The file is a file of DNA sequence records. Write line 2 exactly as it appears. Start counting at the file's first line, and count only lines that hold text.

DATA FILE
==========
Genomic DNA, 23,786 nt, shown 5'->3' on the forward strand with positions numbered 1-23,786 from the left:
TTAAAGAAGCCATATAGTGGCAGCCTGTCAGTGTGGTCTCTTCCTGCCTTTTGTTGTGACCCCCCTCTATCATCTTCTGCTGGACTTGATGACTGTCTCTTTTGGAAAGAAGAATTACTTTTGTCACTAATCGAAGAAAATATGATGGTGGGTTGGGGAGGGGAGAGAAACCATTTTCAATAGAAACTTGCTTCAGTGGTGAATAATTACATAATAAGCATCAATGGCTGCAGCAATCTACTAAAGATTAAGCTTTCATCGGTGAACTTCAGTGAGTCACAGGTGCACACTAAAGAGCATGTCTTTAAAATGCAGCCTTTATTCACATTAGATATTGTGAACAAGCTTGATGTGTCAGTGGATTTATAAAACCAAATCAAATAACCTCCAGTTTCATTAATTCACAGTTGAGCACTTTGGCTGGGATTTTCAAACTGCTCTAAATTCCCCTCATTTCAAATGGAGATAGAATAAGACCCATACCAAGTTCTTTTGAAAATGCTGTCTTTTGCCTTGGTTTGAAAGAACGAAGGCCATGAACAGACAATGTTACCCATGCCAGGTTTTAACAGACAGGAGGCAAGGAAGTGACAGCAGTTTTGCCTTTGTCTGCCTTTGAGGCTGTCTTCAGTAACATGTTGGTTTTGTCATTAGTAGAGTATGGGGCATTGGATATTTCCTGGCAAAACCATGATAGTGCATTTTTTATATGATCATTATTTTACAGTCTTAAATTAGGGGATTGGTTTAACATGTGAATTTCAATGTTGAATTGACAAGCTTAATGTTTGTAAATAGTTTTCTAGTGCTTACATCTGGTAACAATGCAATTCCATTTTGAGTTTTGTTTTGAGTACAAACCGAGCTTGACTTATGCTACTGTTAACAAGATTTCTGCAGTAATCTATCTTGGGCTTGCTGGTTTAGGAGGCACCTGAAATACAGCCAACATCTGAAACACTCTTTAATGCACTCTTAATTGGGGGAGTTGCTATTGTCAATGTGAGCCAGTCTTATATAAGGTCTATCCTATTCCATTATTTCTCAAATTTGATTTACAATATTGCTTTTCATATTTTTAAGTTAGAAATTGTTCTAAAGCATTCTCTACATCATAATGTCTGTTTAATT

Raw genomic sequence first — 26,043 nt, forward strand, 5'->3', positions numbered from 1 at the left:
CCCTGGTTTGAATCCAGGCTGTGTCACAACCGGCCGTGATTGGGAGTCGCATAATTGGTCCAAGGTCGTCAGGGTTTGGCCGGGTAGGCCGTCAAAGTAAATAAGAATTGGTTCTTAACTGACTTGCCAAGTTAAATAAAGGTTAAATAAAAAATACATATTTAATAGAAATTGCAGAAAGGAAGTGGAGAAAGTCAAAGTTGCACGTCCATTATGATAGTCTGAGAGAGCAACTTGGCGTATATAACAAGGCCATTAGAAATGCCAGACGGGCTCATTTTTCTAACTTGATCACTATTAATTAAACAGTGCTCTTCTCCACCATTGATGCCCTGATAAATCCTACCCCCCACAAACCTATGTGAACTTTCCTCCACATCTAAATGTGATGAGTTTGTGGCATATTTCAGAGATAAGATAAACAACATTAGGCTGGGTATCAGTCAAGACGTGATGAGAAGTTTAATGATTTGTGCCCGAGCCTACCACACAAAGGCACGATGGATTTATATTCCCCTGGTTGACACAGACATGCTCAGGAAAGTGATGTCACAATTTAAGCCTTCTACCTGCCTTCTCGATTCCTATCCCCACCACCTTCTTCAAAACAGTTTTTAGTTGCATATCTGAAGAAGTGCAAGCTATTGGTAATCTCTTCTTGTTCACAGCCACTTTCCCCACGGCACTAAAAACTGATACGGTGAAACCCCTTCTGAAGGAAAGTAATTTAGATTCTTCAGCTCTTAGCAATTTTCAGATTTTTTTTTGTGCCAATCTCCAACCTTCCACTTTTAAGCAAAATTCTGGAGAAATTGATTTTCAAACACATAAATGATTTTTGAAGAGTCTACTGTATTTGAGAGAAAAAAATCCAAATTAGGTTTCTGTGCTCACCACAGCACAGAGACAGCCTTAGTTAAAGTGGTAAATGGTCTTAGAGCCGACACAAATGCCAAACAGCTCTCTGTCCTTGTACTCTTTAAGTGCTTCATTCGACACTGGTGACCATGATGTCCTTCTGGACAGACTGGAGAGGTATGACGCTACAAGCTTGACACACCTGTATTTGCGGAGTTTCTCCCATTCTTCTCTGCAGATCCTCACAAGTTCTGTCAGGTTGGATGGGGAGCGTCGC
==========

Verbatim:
TTAAAGAAGCCATATAGTGGCAGCCTGTCAGTGTGGTCTCTTCCTGCCTTTTGTTGTGACCCCCCTCTATCATCTTCTGCTGGACTTGATGACTGTCTCTTTTGGAAAGAAGAATTACTTTTGTCACTAATCGAAGAAAATATGATGGTGGGTTGGGGAGGGGAGAGAAACCATTTTCAATAGAAACTTGCTTCAGTGGTGAATAATTACATAATAAGCATCAATGGCTGCAGCAATCTACTAAAGATTAAGCTTTCATCGGTGAACTTCAGTGAGTCACAGGTGCACACTAAAGAGCATGTCTTTAAAATGCAGCCTTTATTCACATTAGATATTGTGAACAAGCTTGATGTGTCAGTGGATTTATAAAACCAAATCAAATAACCTCCAGTTTCATTAATTCACAGTTGAGCACTTTGGCTGGGATTTTCAAACTGCTCTAAATTCCCCTCATTTCAAATGGAGATAGAATAAGACCCATACCAAGTTCTTTTGAAAATGCTGTCTTTTGCCTTGGTTTGAAAGAACGAAGGCCATGAACAGACAATGTTACCCATGCCAGGTTTTAACAGACAGGAGGCAAGGAAGTGACAGCAGTTTTGCCTTTGTCTGCCTTTGAGGCTGTCTTCAGTAACATGTTGGTTTTGTCATTAGTAGAGTATGGGGCATTGGATATTTCCTGGCAAAACCATGATAGTGCATTTTTTATATGATCATTATTTTACAGTCTTAAATTAGGGGATTGGTTTAACATGTGAATTTCAATGTTGAATTGACAAGCTTAATGTTTGTAAATAGTTTTCTAGTGCTTACATCTGGTAACAATGCAATTCCATTTTGAGTTTTGTTTTGAGTACAAACCGAGCTTGACTTATGCTACTGTTAACAAGATTTCTGCAGTAATCTATCTTGGGCTTGCTGGTTTAGGAGGCACCTGAAATACAGCCAACATCTGAAACACTCTTTAATGCACTCTTAATTGGGGGAGTTGCTATTGTCAATGTGAGCCAGTCTTATATAAGGTCTATCCTATTCCATTATTTCTCAAATTTGATTTACAATATTGCTTTTCATATTTTTAAGTTAGAAATTGTTCTAAAGCATTCTCTACATCATAATGTCTGTTTAATT